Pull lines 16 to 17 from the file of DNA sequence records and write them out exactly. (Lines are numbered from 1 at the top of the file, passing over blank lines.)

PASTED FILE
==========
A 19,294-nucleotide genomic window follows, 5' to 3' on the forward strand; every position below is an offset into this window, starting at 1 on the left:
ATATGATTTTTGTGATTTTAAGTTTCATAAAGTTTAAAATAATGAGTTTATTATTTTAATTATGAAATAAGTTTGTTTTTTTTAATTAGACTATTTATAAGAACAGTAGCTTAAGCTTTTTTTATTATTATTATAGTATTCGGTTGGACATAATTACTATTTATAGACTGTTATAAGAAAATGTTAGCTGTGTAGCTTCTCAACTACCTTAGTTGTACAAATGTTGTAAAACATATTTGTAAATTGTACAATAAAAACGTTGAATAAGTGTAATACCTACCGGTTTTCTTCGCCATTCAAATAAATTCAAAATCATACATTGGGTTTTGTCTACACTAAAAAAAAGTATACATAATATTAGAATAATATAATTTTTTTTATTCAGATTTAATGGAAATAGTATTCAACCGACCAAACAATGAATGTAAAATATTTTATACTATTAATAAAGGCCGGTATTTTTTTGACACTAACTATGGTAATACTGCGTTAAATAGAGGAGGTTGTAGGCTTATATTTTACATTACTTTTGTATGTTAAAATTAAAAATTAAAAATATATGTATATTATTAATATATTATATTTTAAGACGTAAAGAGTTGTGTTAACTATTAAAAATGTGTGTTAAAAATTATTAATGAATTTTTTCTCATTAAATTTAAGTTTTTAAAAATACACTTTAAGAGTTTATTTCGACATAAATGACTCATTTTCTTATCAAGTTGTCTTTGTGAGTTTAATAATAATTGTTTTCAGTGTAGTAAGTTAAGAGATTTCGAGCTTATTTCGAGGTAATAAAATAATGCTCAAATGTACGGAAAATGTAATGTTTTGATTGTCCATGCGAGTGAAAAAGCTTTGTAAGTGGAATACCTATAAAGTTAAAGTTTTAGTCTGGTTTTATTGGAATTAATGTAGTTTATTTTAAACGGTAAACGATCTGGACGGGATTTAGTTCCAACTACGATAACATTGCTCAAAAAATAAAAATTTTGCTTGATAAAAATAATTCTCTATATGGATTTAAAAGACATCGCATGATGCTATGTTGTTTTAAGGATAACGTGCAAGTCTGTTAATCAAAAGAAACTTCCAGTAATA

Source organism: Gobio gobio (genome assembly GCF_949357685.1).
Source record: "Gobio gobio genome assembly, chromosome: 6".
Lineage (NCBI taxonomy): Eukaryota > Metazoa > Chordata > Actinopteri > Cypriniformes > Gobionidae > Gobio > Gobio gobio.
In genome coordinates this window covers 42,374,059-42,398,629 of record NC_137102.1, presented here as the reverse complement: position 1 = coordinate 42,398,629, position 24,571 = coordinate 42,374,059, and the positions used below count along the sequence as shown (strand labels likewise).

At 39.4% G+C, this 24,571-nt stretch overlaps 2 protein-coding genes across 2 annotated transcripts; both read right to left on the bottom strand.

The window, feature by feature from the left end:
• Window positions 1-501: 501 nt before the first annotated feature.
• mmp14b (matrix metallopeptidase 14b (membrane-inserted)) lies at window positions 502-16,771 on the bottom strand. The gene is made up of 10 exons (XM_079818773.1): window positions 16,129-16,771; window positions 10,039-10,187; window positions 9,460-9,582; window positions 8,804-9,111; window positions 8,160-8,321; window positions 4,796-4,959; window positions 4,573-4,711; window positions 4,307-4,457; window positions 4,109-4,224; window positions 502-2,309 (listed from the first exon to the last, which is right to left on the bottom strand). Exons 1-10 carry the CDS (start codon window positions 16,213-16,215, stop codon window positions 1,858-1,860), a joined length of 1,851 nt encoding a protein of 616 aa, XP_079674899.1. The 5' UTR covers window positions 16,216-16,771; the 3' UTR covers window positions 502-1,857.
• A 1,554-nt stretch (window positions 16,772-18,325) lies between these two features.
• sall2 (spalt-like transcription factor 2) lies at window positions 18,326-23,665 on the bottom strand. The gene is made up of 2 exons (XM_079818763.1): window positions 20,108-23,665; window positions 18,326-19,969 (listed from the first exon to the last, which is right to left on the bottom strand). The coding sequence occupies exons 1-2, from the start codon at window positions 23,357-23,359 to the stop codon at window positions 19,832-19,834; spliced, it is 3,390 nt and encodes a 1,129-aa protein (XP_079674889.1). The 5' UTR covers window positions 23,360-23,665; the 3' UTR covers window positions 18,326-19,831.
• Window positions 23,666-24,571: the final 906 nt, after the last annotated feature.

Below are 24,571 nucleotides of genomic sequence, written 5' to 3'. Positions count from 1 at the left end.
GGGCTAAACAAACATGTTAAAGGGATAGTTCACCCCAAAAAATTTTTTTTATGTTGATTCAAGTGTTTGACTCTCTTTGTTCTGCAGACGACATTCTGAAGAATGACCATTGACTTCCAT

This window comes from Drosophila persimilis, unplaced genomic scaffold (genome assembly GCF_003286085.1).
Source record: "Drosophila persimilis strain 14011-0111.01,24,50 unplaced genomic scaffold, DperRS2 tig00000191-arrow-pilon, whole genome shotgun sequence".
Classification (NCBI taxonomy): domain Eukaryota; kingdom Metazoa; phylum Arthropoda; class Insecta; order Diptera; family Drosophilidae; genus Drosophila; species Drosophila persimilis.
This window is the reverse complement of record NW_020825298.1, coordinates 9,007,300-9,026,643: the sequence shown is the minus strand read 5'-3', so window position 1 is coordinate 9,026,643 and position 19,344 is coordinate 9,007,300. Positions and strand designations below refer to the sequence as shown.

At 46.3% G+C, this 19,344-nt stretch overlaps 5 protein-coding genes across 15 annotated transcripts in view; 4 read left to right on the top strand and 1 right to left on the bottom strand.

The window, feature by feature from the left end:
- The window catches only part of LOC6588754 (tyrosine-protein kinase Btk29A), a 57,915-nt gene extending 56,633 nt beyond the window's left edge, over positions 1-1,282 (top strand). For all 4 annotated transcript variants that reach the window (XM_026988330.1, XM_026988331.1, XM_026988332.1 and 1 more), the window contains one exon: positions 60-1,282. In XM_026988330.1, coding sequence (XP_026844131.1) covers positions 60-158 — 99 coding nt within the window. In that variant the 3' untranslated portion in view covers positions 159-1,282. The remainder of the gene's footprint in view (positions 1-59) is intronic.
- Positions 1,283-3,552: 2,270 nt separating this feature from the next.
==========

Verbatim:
This window comes from Drosophila persimilis, unplaced genomic scaffold (genome assembly GCF_003286085.1).
Source record: "Drosophila persimilis strain 14011-0111.01,24,50 unplaced genomic scaffold, DperRS2 tig00000191-arrow-pilon, whole genome shotgun sequence".